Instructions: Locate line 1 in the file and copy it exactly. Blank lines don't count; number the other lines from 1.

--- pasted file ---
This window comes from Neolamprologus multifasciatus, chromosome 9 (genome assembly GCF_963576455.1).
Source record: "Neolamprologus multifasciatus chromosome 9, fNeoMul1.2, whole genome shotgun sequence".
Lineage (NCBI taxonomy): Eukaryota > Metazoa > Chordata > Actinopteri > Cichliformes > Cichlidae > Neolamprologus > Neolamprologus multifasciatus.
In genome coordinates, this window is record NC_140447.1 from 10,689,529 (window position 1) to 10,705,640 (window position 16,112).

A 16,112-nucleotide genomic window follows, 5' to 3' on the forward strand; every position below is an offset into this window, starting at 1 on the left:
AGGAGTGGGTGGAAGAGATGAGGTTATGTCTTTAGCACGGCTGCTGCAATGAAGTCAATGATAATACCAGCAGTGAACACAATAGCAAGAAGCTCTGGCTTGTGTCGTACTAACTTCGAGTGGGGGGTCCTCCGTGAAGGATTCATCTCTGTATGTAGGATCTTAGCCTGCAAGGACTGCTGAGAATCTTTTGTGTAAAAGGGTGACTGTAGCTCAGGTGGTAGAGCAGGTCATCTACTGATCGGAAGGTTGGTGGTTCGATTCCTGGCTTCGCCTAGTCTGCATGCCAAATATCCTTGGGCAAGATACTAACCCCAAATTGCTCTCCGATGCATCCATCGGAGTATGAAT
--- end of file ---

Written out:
This window comes from Neolamprologus multifasciatus, chromosome 9 (genome assembly GCF_963576455.1).